Kimberley-based writer releases third children’s book in 10 months


Kimberley-based writer Kevin Miller recently released his third children’s book, Unlimited, which is part two of a series of novels for children ages eight to 12.

“Unlimited is about four friends who figure out how to hijack the radio signal being broadcast from the local waterfowl marsh and use it to launch their own pirate radio station. The action soon descends into a game of cat and mouse as the authorities seek to shut them down,” said Miller.

“I had a lot of fun writing this book,” Miller said. “I even named the ‘villain’, who isn’t so villainous, after a girl who knocked me out cold in grade one by slamming my head into a brick wall.”

“The plot for this novel was inspired by the marsh that’s near Foam Lake, Saskatchewan. Many similar marshes in the prairies broadcast a canned information message about the marsh over FM radio,” explained Miller. “It was while driving past one of those marshes that I got the idea of someone hijacking the signal. That’s the fun part about writing these books; pulling in all sorts of little things I’ve seen and experienced over the years.”

Miller was born and raised on a farm just outside of Foam Lake and moved to Kimberley with his family in 2013.

“We love it here. You can’t help but spend a lot of time outdoors year round,” he said.

Miller got his start as a writer 21 years go as a reporter for a newspaper in Meadow Lake, SK. He then moved on to book publishing and to the film industry as a writer, director, producer and editor.

“These days, I keep one foot in both worlds, film and publishing, but I’m definitely spending more time in publishing as a writer and editor,” Miller explained.

Miller first released his first book, Moody Bee, in May. It is inspired by the local company that is owned by Randy and Krista Moody.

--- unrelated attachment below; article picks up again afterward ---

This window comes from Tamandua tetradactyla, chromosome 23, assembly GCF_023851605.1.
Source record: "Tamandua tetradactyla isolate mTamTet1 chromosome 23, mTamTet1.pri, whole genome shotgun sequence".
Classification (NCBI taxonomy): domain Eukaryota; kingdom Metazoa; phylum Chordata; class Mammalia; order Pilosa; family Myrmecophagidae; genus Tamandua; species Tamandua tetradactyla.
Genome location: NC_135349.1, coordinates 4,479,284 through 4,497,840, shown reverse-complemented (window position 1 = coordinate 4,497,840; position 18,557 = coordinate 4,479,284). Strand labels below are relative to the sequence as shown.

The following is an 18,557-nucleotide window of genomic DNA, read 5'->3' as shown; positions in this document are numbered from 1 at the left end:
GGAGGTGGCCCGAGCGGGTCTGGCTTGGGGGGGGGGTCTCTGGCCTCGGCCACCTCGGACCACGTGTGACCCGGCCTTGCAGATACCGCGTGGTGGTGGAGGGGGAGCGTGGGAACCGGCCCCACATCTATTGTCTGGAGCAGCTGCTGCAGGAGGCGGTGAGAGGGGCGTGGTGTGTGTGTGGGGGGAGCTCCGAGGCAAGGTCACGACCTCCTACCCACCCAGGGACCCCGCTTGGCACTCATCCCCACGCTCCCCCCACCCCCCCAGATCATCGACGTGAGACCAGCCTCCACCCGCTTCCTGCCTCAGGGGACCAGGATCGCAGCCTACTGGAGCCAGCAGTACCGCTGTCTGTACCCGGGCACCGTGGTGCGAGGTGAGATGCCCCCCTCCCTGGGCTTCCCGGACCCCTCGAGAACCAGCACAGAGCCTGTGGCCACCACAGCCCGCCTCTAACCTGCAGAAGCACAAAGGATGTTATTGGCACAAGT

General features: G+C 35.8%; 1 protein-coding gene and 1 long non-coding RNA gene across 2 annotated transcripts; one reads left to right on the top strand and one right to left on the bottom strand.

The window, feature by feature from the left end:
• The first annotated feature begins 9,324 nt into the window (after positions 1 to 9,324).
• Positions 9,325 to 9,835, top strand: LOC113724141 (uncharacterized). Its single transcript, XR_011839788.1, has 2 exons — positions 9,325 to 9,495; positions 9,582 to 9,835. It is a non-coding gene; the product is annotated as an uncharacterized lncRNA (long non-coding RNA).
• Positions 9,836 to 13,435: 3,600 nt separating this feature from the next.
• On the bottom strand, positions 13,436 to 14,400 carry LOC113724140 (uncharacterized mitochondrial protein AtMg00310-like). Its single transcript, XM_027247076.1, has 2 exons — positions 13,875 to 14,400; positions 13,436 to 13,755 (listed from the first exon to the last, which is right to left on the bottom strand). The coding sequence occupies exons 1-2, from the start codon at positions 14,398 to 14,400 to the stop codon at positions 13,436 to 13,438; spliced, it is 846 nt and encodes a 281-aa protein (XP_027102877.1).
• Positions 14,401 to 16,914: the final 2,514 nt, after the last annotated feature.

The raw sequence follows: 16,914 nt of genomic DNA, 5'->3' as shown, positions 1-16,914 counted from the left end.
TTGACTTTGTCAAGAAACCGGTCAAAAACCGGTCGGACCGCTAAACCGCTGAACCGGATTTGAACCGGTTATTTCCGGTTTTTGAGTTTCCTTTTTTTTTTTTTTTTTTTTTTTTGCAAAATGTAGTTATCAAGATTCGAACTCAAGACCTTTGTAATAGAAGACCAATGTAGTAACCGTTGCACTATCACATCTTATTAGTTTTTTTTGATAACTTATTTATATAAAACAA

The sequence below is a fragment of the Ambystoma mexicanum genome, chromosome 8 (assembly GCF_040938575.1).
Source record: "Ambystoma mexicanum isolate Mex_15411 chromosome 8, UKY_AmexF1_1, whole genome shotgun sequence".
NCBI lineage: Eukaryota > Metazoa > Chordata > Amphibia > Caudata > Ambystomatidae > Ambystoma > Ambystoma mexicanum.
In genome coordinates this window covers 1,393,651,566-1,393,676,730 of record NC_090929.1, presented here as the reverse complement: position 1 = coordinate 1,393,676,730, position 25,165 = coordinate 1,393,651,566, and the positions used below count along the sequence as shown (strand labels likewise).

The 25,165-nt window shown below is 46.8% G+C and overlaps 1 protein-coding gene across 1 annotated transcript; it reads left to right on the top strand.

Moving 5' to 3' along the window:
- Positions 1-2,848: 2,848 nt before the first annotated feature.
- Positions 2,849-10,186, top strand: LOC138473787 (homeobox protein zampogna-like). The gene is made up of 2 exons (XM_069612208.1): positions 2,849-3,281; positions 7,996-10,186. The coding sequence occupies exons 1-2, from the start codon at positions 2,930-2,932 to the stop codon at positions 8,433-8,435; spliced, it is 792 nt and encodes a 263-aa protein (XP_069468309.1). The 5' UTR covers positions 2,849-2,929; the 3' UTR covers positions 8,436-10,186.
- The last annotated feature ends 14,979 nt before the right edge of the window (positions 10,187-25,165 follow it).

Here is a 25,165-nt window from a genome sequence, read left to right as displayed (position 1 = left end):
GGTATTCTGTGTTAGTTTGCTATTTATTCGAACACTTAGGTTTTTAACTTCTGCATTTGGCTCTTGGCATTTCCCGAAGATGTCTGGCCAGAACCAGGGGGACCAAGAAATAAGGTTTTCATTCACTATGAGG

“They’re friends of ours, and while my wife was helping them set up their store last fall, I was inspired to write a book about a moody bee named Rudy. From there, I started to see how many words I could rhyme with ‘moody’ and tell a coherent story. It was a lot of fun; something I had never tried before. We launched the book in the store back in May, and it’s done really well. I have plans to do some other children’s picture books as well,” said Miller.

After writing Moody Bee, Miller wrote Up the Creek and followed it by Unlimited.

Up the Creek is about the same main characters in Unlimited, but in Miller’s first novel, the boys set out to canoe a creek during spring run-off season for an epic adventure across the prairies.

The illustrations for the two novels were done by Vancouver artist, Kierston Vande Kraats.

“I’m also collaborating with her on a graphic novel about an immortal pig, the first instalment of which I plan to release in the next few months,” said Miller.

When the Bulletin asked Miller what his inspiration was behind writing children’s books he responded, “even though I’m in my mid-forties, I guess I still look at the world through a kid’s eyes, so I find it easy to relate to this age group. I’ve spent a lot of my career working on films and books that deal with deep, serious topics, so it’s fun to have the opportunity to write some books that take a lighter approach to life.